Endo Kazutoshi

Endo Kazutoshi

Endo Kazutoshi

Proving just how refined, world-class and mind-blowing an omakase sushi experience can be, Endo Kazutoshi's decades of experience in Japan intertwines with the best fish and seafood the UK has to offer.

For many of us in the UK, sushi was our first introduction to Japanese food. While we now know there is so much more to Japanese cookery – from ramen joints to izakaya-style drinking dens – sushi still holds more reverence and respect than any other facet of what is generally regarded as one of the world’s most advanced cuisines. You can of course pick up packs of ‘sushi’ in supermarkets these days, proving its popularity, but this of course is a pale, pale imitation of the real thing, which is as much an artform as it is a style of cookery.

Japan is, naturally, where you’ll find the largest number of high-end sushi restaurants, but London is gaining a reputation for holding its own on the sushi world stage. That’s thanks to chefs like Endo Kazutoshi, who have made the city their home and evolved their techniques to work with what’s available to them. As one of the first omakase sushi restaurants in the UK (omakase means ‘I’ll leave it up to you’ and offers a single no-choice menu specifically designed by the chef), Endo at The Rotunda broke new ground in the capital, showcasing just how special sushi can be when prepared at the very highest level.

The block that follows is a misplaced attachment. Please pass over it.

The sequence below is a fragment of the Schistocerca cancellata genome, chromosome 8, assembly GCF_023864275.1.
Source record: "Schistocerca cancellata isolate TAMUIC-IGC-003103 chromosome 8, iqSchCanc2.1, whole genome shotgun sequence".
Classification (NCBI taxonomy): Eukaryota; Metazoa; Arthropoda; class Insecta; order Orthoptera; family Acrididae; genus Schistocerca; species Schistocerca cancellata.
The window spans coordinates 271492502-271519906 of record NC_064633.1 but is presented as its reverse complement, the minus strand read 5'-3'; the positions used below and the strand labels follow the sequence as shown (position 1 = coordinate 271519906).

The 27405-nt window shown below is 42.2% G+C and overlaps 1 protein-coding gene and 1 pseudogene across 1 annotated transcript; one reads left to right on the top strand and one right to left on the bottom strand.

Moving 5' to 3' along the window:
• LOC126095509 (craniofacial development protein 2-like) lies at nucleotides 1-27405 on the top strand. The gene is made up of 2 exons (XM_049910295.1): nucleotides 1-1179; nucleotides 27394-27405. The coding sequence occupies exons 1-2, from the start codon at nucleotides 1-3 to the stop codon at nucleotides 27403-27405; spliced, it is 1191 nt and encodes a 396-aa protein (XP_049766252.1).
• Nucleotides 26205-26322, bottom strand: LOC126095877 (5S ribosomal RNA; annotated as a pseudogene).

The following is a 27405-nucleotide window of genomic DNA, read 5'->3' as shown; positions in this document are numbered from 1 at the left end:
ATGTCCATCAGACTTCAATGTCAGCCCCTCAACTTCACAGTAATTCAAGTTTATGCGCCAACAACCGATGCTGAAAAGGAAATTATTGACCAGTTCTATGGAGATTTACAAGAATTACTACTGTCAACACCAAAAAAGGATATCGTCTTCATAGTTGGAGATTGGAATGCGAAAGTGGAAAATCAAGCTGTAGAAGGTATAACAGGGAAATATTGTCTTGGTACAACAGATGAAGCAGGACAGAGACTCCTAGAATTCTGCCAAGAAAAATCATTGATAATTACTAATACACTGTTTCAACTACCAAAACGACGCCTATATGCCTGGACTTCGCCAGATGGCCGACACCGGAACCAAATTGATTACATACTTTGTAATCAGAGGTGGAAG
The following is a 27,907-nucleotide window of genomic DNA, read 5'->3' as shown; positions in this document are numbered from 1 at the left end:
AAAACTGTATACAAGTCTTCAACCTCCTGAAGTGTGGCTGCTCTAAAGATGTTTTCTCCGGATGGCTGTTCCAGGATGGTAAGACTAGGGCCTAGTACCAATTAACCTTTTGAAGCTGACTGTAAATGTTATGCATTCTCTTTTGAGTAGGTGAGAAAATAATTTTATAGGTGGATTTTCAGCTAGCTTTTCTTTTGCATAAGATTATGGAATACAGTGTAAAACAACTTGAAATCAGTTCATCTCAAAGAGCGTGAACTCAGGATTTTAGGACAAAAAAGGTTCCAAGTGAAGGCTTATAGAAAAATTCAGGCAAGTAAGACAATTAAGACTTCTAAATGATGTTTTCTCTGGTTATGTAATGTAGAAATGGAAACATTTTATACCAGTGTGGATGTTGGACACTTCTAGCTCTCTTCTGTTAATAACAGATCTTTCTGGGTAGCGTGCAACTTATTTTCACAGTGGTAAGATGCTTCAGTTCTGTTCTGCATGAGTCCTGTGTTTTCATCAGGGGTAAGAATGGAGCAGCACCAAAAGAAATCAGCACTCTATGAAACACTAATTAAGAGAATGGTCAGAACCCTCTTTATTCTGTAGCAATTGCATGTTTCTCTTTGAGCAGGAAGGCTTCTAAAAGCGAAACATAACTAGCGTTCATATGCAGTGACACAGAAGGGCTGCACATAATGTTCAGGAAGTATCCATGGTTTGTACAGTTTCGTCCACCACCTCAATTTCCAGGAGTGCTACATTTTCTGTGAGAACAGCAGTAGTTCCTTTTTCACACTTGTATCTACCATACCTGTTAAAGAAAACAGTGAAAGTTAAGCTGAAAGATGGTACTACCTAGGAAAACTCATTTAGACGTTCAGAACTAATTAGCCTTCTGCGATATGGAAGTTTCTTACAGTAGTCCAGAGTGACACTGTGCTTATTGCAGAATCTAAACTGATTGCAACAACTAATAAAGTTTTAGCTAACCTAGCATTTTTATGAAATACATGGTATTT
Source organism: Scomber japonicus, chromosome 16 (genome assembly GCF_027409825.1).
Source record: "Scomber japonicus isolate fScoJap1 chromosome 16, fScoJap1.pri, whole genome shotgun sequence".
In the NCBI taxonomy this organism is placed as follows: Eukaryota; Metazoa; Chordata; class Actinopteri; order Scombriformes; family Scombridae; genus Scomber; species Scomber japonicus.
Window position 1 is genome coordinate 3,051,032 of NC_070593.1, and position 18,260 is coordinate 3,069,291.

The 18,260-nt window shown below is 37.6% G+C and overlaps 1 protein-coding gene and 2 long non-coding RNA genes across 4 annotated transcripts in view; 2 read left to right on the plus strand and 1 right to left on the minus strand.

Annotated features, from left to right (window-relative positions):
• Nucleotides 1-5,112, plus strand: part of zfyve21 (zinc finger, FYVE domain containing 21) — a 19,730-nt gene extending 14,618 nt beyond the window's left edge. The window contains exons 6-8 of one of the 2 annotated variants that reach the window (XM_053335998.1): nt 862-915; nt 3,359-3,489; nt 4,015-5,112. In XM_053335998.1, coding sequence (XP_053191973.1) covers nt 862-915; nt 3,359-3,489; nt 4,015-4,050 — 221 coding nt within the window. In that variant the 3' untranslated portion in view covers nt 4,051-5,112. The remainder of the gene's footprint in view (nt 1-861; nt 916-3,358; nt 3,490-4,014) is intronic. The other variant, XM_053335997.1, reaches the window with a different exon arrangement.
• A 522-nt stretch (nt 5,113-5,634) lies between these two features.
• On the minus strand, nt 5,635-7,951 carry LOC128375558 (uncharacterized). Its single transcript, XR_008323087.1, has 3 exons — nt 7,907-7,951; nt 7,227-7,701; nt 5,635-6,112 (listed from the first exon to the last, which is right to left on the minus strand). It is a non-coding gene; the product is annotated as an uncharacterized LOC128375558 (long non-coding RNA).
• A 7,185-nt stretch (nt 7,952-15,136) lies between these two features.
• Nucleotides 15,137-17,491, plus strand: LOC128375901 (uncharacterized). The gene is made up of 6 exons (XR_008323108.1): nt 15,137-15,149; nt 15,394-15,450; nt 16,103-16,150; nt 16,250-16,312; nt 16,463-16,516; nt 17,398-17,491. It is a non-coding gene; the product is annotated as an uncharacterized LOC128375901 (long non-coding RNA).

Endo was born in Yokohama, just south of Tokyo, and was always destined to be a sushi master. ‘I grew up in my family’s sushi restaurant,’ he says. ‘My grandfather opened it in 1940, then my father took over. I was the firstborn son, so I didn’t really have a choice.’ It was his mother, however, who ensured Endo experienced and learned things outside of the kitchen, including flower arranging, calligraphy and judo, which led to a scholarship at Kokushikan University in Tokyo. Despite his passion for sports, Endo decided to honour tradition and return to the world of sushi after gaining his masters degree, landing an apprentice position at an omakase restaurant.

‘The first three years were very tough,’ says Endo. ‘I was never happy or excited and every day was just full of pressure. I would go to the fish market just to have a rest! My master was quite famous, following the edomae style of sushi preparation, and showed me everything – but for those three years all I was allowed to do was make tea and clean the fish, never fillet it.’